Eurozone leads as US and UK see slower growth, Japan and Australia contract
Flash PMI surveys showed mixed trends in July, with COVID-19 once again playing a key role in divergences, ranging from growth accelerating to the fastest for over two decades in the Eurozone to economic contraction in Australia and Japan. Across the board, however, a common theme was the issue of supply constraints limiting capacity and driving prices higher, as well as the business outlook darkening amid growing concerns over the Delta variant.
Flash PMI surveys showed mixed trends in terms of economic growth trajectories in July, with COVID-19 once again playing a key role in driving divergences.
For the first time since the pandemic began, the fastest expansion of business activity was seen in the Eurozone, where growth hit a 21-year high as the economy continued to reopen and vaccine progress buoyed confidence. Service sector growth accelerated to a 15-year high, driving the improvement. Although manufacturing also reported strong growth, it's expansion was again constrained by near-record supply delays, as measured by the survey's suppliers' delivery times index.
Constraints were even more evident in the UK, where problems of longer lead times for raw materials and components were exacerbated by shortages of staff, often linked to the rising tide of COVID-19 infections and Brexit. Measured across both manufacturing and services, UK growth fell to the slowest since March as both sectors were increasingly affected by the fresh Covid wave.
Although slowing, the UK nevertheless continued to record strong growth as Covid-related restrictions were eased during the month despite the rising infection numbers, with the full removal of containment measures on 19th July.
In contrast, Australia tightened up its lockdown measures to fight the rise of the Delta variant, resulting in a steep downturn of business activity in Australia. Services were especially hard hit.
Similarly, Japan remained in contraction as virus containment measures continued to be applied while the country fought it's fourth wave of infections.
Growth meanwhile continued to cool from its recent peak in the US, though in both manufacturing and services the rate of expansion remained impressively strong despite raw material and labour shortages.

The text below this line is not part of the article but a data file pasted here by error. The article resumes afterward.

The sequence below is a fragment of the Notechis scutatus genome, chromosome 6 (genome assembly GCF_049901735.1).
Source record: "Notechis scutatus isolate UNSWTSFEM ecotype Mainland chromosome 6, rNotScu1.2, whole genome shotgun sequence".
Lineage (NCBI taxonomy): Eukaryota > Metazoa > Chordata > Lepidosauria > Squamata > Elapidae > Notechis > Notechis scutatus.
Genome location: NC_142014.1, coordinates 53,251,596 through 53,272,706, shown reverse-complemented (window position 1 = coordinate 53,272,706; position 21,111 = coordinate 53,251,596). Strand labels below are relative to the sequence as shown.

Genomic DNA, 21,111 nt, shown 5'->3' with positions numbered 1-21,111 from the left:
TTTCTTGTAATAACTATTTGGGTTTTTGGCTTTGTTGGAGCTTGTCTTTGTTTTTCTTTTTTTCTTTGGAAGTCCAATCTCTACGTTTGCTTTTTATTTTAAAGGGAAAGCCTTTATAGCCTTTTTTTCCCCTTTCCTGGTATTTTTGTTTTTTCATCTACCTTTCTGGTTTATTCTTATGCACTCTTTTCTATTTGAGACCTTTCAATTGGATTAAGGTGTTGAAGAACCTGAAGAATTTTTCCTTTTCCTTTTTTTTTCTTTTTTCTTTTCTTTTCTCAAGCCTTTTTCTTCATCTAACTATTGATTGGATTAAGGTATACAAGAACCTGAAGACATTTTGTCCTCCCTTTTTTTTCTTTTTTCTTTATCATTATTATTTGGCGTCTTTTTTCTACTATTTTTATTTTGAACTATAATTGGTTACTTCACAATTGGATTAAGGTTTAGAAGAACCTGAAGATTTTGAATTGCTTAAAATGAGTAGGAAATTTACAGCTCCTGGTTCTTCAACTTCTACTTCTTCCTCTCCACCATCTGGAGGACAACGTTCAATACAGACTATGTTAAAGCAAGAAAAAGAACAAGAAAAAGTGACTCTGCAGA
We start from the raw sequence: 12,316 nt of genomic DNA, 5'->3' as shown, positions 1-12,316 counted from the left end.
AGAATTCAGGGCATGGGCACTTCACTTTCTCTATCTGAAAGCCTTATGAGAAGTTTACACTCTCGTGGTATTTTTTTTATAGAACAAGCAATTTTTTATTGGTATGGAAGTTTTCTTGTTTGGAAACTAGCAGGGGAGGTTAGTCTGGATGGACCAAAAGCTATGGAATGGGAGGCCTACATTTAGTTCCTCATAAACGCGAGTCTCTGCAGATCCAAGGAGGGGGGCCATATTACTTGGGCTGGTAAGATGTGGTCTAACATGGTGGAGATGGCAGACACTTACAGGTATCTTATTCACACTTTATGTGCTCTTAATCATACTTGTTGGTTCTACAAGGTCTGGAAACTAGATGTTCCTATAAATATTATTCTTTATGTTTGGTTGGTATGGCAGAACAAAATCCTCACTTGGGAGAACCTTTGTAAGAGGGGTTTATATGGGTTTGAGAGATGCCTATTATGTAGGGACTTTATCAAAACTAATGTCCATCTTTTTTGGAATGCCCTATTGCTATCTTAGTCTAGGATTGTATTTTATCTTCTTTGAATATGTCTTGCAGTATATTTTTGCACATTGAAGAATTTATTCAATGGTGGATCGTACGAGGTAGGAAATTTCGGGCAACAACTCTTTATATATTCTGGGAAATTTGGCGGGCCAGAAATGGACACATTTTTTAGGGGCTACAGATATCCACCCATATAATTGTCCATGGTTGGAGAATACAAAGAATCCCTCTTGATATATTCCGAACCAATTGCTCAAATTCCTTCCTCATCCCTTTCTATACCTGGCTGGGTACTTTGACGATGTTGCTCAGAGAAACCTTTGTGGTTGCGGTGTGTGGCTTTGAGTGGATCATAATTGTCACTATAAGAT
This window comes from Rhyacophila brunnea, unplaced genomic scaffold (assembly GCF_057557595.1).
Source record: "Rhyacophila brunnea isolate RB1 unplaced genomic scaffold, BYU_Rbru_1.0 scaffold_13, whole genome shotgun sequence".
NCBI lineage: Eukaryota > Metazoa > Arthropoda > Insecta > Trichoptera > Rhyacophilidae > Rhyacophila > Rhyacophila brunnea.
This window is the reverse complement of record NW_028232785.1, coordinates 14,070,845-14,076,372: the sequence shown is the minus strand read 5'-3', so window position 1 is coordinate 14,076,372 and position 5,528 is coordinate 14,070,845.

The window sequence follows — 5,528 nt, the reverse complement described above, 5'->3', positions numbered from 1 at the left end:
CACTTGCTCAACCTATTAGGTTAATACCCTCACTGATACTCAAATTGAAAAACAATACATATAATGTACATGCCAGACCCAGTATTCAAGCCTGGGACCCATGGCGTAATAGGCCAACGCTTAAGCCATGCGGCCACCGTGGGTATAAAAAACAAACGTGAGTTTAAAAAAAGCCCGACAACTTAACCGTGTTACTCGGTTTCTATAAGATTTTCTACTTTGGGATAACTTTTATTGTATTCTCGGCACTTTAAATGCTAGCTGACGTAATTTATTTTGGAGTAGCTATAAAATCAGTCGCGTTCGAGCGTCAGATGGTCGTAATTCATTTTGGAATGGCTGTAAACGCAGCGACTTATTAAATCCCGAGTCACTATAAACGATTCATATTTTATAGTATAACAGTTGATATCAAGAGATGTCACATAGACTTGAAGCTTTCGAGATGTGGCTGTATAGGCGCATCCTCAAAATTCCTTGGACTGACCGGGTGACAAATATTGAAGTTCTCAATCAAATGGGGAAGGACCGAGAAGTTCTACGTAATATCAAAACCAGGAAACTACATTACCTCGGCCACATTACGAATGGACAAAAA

With the UK economy facing especially marked supply constraints as Brexit issues added to pandemic related supply problems, it was perhaps little surprise to see the UK also reporting the steepest jump in input prices when measured across both manufacturing and services (the latter gauge including wages and salaries). Japanese manufacturing input prices meanwhile showed the largest jump since 2008. Prices also rose sharply in the US and Eurozone, often linked to constraints causing supply to lag demand, though in both cases the rates of inflation moderated slightly.
A common theme across all surveys, however, was a cooling of business confidence about the year ahead. Some pull-back in optimism is of course only to be expected after elevated levels of confidence surrounding the vaccine roll-outs, but the July surveys saw an increase in companies reporting growing concerns over the spread of the Delta variant.
One concern is that this drop in confidence could feed through to reduced spending, investment and hiring, adding to the possibility that growth could slow further in coming months.
Another concern is that the rising wave of Delta-variant infections will hit supply chains in the Asia Pacific region in particular, as hinted at by the Australian flash PMI data, which could mean capacity is constrained for longer than might otherwise have been expected. Under such a scenario, price pressures could prove more problematic for longer. (See "Delta variant spread poses key risks to global economic recovery" | IHS Markit).
Final PMI data for worldwide manufacturing (due on 2nd August) will therefore provide important clues as to the health of the global supply chain.
Chris Williamson, Chief Business Economist, IHS Markit
Tel: +44 207 260 2329
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Purchasing Managers' Index™ (PMI™) data are compiled by IHS Markit for more than 40 economies worldwide. The monthly data are derived from surveys of senior executives at private sector companies, and are available only via subscription. The PMI dataset features a headline number, which indicates the overall health of an economy, and sub-indices, which provide insights into other key economic drivers such as GDP, inflation, exports, capacity utilization, employment and inventories. The PMI data are used by financial and corporate professionals to better understand where economies and markets are headed, and to uncover opportunities.
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